The pandemic made on-site testing of power stations and their components more complicated – and considerably so in some cases. But it also made a wide range of product and services companies aware of the availability of technology to monitor, manage and repair units remotely. Rather than fly several experts to a single site, the experts can stay where they are and watch the inspection happen virtually, while giving advice and instructions on the situation. Here, Christoph Gatzen and Simon Lemin at TÜV SÜD explain how their system works using smart glasses, and the additional advantages they offer. They cite power stations as a case study, but their system is being used in many other sectors too. In a global market, where companies site their products and manufacturing facilities in faraway countries, it is a valuable solution to the problem of delivering real-time expertise anywhere in the world. [Promoted by TÜV SÜD]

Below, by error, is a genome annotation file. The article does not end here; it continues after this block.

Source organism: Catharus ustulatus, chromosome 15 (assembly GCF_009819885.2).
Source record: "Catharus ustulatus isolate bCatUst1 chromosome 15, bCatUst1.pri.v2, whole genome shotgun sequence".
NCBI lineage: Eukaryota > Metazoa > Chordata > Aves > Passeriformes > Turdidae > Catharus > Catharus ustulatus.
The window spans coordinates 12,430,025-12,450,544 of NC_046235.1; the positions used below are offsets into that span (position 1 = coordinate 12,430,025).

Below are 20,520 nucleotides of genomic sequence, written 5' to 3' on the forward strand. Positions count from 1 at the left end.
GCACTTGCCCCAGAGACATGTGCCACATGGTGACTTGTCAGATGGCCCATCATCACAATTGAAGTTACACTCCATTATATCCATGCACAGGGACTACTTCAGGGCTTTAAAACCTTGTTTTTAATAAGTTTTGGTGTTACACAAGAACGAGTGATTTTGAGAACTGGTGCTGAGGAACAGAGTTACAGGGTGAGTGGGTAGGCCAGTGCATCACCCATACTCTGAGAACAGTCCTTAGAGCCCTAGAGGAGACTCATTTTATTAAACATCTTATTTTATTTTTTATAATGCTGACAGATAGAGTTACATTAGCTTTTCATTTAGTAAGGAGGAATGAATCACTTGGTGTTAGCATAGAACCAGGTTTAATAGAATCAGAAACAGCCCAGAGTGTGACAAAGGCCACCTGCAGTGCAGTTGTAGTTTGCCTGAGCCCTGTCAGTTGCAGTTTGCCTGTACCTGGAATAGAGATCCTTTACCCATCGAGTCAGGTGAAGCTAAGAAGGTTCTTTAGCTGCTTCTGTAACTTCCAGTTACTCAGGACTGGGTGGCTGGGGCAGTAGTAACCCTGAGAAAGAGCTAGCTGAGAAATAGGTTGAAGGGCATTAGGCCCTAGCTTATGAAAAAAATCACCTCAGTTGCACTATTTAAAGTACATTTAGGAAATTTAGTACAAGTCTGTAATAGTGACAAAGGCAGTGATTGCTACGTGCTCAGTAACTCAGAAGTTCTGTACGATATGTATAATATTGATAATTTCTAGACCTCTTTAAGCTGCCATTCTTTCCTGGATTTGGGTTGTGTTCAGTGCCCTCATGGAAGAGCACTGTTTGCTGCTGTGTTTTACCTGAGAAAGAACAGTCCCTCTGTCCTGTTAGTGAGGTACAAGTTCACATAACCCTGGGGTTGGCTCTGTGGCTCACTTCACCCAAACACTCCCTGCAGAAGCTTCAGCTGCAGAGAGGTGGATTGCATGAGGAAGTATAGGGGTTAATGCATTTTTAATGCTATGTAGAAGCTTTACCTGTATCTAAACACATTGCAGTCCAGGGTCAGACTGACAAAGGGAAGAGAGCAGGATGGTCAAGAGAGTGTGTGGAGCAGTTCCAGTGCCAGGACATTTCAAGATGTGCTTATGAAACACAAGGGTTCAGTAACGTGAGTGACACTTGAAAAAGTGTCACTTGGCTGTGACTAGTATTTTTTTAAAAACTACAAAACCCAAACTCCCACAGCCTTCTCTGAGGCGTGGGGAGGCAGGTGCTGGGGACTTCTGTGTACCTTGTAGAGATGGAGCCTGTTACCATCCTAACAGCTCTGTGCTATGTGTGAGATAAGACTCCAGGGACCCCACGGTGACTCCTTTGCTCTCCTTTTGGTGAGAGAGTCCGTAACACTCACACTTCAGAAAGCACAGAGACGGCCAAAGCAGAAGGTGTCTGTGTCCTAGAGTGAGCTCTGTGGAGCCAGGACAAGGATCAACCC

Power-station inspections are challenging in terms of both occupational health and safety and environmental protection. To assess the safety of a new power station or freshly installed components, third-party experts from various disciplines need to be involved. This typically includes on-site visits to, and inspection of, the factories where components are produced. As these factories can be located in all corners of the world, travel restrictions and bans on visits to production sites have made some of these inspections impossible. Alongside this, on-site inspections are costly for clients and take up a lot of the experts’ time, a scarce resource in the testing, inspection and certification (TIC) business. Furthermore, long-distance flights increase the carbon footprint of all parties involved.
Digital solutions in difficult times
Having only one expert instead of an entire team on site can cut down carbon emissions, time and costs. To this end, both TIC companies and plant managers increasingly rely on assisted reality (aR) in the form of smart glasses. The adjustable high-resolution display attached to the frame of the smart glasses allows information – images, diagrams or tables, but also tutorials, manuals or circuits – to be exchanged in real time. The wearer can simultaneously document the inspection process. Other experts can be connected in real time by video call to give instructions.
VR, AR or aR?